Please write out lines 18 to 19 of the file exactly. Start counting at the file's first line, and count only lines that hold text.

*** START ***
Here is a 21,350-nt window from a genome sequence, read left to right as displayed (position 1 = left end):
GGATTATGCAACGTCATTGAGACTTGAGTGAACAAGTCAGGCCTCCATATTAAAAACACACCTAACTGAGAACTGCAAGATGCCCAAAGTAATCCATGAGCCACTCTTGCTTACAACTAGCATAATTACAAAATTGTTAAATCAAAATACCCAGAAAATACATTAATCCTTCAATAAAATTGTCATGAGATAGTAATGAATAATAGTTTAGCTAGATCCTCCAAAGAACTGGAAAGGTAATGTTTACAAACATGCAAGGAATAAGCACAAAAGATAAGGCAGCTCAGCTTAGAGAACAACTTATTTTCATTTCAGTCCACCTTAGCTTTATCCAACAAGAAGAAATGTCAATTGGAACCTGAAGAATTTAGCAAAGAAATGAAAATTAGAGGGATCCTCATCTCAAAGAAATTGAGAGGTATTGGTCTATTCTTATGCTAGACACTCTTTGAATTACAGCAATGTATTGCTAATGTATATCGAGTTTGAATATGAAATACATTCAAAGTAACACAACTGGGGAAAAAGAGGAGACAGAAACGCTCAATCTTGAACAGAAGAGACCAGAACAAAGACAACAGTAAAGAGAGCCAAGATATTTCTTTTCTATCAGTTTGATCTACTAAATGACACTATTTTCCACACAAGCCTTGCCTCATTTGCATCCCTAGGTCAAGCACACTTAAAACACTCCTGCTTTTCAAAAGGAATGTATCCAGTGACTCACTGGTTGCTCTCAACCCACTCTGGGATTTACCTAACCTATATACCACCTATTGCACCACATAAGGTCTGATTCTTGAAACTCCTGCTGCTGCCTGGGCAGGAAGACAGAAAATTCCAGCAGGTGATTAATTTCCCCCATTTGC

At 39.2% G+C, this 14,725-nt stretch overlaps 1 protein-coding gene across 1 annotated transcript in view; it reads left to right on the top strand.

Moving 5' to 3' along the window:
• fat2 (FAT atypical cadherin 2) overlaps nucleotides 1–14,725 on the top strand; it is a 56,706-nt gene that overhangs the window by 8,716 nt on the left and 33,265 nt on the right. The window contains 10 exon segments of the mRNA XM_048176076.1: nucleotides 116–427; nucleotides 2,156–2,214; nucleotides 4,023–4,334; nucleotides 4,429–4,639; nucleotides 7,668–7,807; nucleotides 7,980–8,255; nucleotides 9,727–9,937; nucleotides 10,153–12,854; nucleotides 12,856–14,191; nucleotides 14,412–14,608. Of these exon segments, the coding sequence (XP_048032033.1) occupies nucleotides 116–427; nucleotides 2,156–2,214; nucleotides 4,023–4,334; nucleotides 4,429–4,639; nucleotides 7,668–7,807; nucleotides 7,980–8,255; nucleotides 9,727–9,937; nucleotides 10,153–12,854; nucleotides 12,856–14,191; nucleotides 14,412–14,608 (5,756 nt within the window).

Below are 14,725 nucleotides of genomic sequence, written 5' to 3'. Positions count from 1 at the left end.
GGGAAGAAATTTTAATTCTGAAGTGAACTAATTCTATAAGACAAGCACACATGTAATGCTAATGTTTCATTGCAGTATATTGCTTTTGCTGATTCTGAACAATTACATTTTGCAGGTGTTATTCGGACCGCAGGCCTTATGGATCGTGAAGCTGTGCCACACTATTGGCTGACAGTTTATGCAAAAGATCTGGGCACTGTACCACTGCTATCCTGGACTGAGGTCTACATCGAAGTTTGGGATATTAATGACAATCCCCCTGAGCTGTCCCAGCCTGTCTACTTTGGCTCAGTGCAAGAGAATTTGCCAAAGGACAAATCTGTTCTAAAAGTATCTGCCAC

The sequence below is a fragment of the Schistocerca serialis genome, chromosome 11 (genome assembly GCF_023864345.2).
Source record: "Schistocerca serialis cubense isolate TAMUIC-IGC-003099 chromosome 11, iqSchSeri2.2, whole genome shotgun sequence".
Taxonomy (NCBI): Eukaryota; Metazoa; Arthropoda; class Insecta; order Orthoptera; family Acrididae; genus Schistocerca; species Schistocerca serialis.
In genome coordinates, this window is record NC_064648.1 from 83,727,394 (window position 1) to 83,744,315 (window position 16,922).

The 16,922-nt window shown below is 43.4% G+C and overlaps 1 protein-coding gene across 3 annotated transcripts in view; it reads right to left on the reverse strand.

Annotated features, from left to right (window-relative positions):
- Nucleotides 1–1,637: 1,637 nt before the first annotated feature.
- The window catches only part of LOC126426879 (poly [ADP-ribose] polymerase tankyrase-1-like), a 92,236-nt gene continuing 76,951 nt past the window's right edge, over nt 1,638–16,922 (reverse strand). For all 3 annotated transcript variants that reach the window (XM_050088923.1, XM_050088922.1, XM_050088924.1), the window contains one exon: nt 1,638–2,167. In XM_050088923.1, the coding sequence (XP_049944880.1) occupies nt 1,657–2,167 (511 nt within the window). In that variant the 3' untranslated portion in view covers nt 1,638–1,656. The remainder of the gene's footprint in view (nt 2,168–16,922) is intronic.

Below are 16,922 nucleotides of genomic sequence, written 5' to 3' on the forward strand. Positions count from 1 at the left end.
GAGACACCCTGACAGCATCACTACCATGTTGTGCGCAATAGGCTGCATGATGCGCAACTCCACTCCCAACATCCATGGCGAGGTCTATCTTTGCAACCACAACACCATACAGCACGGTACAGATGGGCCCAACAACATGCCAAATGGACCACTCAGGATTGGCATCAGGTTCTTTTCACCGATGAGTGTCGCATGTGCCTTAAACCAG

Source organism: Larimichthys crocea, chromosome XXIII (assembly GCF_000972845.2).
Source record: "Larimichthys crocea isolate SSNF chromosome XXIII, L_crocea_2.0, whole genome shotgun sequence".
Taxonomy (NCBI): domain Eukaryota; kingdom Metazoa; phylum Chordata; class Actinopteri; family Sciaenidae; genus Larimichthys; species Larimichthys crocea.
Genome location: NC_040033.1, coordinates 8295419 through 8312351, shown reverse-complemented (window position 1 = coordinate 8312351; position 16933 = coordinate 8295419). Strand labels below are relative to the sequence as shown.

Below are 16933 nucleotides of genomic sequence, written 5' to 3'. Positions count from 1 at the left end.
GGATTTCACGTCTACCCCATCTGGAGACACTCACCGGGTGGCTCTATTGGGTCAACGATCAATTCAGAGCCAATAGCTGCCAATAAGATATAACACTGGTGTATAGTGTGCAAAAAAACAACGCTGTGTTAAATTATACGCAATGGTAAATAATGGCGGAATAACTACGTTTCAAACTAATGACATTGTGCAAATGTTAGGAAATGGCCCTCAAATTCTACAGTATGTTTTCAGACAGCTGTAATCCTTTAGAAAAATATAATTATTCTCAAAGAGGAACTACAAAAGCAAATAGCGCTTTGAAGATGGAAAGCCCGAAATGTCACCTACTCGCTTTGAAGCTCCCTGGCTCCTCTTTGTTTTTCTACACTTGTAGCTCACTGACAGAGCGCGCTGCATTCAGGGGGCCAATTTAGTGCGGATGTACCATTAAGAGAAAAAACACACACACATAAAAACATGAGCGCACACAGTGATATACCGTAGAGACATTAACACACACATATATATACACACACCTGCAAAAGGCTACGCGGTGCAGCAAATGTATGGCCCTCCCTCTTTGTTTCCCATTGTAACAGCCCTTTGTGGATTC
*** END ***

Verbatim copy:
Source organism: Larimichthys crocea, chromosome XXIII (assembly GCF_000972845.2).
Source record: "Larimichthys crocea isolate SSNF chromosome XXIII, L_crocea_2.0, whole genome shotgun sequence".